Just a quick post this week as I’ve not had the time I’d hoped to look at the coding exercise I wanted to blog about – mainly because I was getting so fed up with my Windows laptop feeling like it was about to fall apart I decided to pull the trigger on an M1 MacBook Air and I’ve been busy setting up my environment on there.
So, what I’m going to talk about is how fun Gitmoji are! What are Gitmoji? Well, they’re basically emoji. Nothing special or new, but the idea of using them in Git commits is as an easily identifiable tag that explains what the commit is. Is it refactoring code, redoing some of the front end HTML or CSS or even something simple as updating some comments or documentation? There’s a recommended emoji for all those scenarios and you can check them at this handy cheat sheet on gitmoji.dev.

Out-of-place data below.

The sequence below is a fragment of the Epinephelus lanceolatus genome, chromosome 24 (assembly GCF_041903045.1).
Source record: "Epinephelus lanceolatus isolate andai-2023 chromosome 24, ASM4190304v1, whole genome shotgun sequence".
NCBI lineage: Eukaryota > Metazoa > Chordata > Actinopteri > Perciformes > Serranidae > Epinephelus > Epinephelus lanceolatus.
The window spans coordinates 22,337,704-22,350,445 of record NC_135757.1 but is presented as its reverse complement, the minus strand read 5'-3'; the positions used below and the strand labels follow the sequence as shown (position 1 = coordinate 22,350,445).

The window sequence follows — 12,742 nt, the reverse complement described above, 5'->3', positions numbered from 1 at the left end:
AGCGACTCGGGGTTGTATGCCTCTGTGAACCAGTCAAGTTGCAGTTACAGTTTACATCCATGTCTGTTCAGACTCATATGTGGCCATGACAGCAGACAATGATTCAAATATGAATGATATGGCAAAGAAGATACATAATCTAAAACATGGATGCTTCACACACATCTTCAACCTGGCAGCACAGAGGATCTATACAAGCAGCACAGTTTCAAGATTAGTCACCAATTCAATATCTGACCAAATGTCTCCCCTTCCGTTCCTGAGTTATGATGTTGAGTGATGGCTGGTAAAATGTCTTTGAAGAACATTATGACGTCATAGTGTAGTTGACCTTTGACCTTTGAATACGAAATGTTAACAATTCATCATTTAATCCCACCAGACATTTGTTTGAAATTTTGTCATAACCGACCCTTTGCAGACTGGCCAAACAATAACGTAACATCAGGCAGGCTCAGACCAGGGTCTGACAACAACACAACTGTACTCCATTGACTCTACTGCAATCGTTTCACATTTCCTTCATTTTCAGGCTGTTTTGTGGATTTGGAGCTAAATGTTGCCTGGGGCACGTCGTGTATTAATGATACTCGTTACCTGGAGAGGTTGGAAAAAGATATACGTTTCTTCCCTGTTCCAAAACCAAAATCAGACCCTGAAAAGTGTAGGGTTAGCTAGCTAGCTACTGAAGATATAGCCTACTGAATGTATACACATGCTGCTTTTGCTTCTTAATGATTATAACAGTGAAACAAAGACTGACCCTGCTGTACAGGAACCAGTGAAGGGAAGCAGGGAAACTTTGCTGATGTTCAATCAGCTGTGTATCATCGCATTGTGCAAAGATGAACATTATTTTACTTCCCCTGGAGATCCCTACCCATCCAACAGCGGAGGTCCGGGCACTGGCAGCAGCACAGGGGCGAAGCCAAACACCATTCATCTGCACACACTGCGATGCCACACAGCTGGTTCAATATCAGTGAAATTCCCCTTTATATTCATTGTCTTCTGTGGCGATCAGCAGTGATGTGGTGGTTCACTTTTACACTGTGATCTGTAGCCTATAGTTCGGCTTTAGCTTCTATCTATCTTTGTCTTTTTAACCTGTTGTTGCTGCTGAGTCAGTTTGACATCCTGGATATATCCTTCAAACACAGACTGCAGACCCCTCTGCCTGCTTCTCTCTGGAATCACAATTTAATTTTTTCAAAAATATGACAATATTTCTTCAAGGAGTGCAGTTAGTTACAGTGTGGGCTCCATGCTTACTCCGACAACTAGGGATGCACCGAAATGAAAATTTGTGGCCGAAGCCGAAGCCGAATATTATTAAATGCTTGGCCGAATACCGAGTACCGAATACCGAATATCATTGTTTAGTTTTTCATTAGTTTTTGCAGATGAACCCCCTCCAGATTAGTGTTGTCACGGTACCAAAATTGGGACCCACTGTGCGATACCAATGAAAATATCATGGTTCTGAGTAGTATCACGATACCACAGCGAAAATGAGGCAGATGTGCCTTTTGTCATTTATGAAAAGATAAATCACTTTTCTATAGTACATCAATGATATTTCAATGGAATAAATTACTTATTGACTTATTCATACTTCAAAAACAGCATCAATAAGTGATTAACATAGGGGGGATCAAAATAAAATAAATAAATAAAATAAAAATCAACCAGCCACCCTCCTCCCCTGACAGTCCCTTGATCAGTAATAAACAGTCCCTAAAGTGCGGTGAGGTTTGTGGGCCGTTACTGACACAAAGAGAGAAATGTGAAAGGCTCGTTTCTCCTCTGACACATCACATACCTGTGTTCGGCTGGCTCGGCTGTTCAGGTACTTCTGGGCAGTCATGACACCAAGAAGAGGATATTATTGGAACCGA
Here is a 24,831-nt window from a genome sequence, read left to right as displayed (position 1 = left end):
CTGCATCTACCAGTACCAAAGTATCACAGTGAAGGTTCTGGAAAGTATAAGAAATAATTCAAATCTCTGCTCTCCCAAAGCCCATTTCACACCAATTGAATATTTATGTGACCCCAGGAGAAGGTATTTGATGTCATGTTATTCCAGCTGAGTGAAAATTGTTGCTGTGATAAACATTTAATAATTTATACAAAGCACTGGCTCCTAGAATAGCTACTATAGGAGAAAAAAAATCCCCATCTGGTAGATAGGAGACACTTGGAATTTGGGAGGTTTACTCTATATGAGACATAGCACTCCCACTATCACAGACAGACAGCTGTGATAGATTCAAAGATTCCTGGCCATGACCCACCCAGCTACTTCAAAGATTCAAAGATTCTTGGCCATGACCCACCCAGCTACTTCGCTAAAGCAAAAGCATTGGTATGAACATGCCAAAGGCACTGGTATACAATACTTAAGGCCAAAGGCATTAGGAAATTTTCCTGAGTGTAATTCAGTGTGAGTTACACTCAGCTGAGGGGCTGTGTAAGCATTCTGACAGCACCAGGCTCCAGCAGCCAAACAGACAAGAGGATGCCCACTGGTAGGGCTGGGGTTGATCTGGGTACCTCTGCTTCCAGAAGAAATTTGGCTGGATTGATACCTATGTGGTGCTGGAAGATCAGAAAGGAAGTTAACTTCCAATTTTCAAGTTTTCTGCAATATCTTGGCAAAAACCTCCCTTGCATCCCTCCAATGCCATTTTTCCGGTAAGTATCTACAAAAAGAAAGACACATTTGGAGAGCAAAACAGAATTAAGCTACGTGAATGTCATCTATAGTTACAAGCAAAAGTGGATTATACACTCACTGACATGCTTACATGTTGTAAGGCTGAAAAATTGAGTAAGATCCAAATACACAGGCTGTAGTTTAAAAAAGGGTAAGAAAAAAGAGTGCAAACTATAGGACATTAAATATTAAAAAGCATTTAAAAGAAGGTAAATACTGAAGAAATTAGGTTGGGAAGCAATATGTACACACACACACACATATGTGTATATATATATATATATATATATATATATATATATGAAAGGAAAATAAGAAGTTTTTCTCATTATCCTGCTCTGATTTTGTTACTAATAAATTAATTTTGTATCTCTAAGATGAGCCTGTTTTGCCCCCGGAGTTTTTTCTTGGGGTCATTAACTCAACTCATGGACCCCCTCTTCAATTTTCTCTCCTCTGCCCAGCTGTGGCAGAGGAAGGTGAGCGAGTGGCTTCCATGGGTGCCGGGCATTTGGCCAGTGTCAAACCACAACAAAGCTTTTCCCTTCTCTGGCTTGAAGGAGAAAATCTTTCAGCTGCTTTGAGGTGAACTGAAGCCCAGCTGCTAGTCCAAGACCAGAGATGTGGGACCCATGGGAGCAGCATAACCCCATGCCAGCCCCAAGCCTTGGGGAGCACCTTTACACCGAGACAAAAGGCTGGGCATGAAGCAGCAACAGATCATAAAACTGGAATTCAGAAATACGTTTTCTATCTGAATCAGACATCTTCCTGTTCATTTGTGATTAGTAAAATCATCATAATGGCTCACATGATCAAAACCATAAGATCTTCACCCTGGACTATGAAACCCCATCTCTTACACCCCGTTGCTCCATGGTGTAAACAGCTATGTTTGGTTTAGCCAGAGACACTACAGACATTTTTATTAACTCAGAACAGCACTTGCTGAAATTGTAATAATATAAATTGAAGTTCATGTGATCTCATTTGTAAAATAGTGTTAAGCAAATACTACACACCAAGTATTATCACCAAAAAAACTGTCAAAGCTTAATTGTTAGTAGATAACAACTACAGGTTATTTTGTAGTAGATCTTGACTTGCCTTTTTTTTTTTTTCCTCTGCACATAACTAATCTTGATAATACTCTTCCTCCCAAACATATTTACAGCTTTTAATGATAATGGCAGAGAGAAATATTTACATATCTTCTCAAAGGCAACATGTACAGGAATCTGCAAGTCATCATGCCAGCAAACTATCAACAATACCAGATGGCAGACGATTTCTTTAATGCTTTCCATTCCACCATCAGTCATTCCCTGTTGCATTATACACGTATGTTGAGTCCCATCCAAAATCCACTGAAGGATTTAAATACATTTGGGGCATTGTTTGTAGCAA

We’ve been using them in our commits at Laser Red for a few weeks now and they’ve not only helped make it clearer what we’re committing but they’ve also made me in particular think about how chunky my commits are – ideally I like to use only one or two emoji per commit so I’ve really started keeping them lean and to the point, committing little and often to the repo.
It’s something I’ve already started applying to my own github repo’s so it’ll be something you’ll start to see popping up on my own projects that I’ll be discussing here in the future.
If you don’t already tag your commits with Gitmoji, give them a try and, if you do, let me know how you find them in the comments!